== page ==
“This horse was too fresh. What were you doing back there? You didn’t lope him enough.”
It’s a mentality that stretches across all disciplines, and at all levels. A great personal example happened to me over the summer. I was showing a green horse at his first team penning. He got spooked and bucked around the arena like a rodeo bronc. As congratulatory as my audience was for my bronc riding skills, as I got back on and began to walk circles and do slow giving exercises to regain his attention, at least 5 different riders “reminded me” that the training track was available for me to go “lope some fresh out of him.” They said to go take 20 minutes or so to get him in the right head space. I walked him for 10 minutes in those small 10ft circles, asked him to back a figure eight, and told the clocker I was ready to go. He was perfect his next 5 runs.
My question is this; Where did the notion come from in horses, that being tired leads to better performance? Do you see olympic athletes sprinting and wasting all of their energy before the big race? Before taking the SATs, should we have students go to spin class so they are mentally focused? I don’t know about you, but if I have already exerted a fair bit of energy, I’m more likely to be off my game than on it.
Two weekends ago, Cooper and I showed in the Trail Champion’s Challenge at the PA World Horse Expo. The warm up arena (the main arena at the expo center) was the warm up pen for every event that day, and only available until 9am, which is also when our class started. So not only did we have to deal with every distraction possible in the warm up pen (flag bearers, cleaning in the stands, cart horses, you name it), but if you were looking to get your horse tired, and were not going in the first 20 minutes, your warm up was probably going to be moot. For many riders, their warm ups were useless.
It is shows like this, that I am glad for the “warm up” techniques I have come to use, and for my strategy of “practicing fresh” when I am at home.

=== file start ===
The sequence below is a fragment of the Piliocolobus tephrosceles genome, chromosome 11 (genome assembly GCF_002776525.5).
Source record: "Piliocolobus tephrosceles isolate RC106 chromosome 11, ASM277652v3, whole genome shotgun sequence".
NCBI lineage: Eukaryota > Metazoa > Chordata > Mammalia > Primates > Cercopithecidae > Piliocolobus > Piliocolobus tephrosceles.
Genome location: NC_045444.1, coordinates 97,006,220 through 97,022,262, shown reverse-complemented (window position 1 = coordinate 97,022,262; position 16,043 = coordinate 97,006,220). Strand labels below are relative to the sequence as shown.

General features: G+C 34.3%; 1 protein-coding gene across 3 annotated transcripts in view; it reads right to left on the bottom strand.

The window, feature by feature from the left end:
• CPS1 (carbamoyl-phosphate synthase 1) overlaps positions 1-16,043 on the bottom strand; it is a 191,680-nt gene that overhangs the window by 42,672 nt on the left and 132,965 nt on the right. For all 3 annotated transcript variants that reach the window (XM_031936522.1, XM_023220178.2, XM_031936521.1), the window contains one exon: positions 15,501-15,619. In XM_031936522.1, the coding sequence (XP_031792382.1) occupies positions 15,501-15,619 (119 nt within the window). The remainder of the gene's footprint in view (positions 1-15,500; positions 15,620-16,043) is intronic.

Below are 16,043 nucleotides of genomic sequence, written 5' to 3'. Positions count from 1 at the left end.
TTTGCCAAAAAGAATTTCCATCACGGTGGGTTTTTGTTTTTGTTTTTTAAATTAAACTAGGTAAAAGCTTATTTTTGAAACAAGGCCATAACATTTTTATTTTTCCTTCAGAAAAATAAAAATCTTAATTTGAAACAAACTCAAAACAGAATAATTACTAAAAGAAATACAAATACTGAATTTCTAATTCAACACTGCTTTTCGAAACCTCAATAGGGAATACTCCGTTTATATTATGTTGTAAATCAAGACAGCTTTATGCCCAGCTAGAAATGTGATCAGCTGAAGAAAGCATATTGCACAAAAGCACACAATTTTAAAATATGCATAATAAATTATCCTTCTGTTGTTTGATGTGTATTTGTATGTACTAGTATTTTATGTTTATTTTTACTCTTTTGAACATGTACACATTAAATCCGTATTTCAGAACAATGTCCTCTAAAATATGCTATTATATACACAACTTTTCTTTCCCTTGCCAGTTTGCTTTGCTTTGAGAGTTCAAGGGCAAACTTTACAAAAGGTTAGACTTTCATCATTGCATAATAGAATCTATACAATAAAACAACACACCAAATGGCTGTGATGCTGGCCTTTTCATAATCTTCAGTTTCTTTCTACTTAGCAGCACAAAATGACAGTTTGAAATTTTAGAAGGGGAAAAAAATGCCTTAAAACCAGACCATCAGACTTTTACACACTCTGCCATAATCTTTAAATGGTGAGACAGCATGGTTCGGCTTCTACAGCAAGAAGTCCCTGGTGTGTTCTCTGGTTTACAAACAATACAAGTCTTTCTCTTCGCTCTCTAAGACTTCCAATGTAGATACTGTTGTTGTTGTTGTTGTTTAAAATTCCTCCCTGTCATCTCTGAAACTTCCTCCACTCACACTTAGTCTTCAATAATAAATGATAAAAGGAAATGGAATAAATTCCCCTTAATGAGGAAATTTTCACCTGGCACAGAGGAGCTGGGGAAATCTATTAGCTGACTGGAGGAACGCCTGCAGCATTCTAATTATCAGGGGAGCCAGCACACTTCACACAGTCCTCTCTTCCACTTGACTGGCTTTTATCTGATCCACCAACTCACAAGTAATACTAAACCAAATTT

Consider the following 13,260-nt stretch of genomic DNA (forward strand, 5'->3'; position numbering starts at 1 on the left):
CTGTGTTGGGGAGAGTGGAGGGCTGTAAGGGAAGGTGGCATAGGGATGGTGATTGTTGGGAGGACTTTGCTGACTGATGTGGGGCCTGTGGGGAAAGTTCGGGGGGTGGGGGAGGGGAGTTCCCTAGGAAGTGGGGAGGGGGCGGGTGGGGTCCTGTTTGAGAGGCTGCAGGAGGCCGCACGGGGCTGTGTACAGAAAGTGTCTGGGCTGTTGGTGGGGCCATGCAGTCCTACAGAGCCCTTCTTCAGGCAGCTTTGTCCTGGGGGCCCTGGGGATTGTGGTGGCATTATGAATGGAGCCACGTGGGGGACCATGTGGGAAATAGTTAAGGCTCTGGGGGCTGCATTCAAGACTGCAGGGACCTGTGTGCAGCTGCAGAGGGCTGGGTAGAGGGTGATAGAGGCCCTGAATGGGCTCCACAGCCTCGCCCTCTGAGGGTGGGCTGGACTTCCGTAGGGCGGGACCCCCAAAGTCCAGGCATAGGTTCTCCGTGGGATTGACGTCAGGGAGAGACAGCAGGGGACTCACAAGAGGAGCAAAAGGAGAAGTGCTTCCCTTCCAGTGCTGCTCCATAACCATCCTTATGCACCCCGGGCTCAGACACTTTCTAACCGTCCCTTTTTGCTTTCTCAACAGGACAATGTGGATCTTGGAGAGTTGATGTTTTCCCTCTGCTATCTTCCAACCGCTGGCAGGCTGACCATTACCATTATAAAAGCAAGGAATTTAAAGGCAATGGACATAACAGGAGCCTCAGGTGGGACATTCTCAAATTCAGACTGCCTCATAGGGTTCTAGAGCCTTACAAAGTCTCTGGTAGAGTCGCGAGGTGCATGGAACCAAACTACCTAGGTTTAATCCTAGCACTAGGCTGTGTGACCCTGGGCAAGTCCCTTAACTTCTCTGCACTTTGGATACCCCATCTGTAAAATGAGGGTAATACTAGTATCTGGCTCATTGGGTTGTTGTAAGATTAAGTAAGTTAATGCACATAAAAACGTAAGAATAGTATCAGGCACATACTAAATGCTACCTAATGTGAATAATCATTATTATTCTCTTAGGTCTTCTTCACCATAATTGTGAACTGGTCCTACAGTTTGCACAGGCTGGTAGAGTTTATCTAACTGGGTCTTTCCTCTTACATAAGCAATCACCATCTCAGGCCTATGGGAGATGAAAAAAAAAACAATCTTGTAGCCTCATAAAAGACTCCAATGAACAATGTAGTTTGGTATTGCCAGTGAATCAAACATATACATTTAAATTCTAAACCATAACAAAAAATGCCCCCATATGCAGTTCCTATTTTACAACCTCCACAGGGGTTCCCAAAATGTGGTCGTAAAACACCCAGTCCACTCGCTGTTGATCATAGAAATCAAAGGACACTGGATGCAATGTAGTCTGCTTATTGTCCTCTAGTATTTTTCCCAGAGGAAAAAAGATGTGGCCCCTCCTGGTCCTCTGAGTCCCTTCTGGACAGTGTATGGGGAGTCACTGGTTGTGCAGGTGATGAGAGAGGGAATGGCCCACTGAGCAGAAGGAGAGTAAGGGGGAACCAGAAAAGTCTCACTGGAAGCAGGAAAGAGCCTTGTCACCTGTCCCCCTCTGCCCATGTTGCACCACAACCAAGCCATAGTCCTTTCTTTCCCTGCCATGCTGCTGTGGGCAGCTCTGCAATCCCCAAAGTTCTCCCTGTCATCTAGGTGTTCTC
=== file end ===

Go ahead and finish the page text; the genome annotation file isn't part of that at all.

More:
It is pretty simple really, when I am at home I like to ride my horses through show like situations at their “freshest” on a regular basis. This means before they have been turned out for a few hours, and with minimal to no warm up (just enough to prevent physical injury), which for trail obstacles can many times mean get on and go. If I can’t get through a mock trail course at home with that small amount of pressure on my horse, then I have more work to do in order to compete competantly. Then, when I am at the show, my warm up consists of slow technical maneuvers that make my horse feel confident. I focus on slow work that they know, so that they easily pick it up and focus on what I am asking. I never school new things at a show. If I look at the pattern and see something I have never practiced at home, the warm up pen is not where my horse is going to learn it. I show the horse I have that day, no more, no less.
So what did happen at the Expo you may ask? Cooper may not have won any ribbons at the Expo, but he gave every obstacle a good effort, and received strong compliments from the judges for his softness and demeanor. And we were fourth to last in the class, with over an hour and a half of wait time from our warm up to when we performed. Boy was I glad my horse can perform fresh!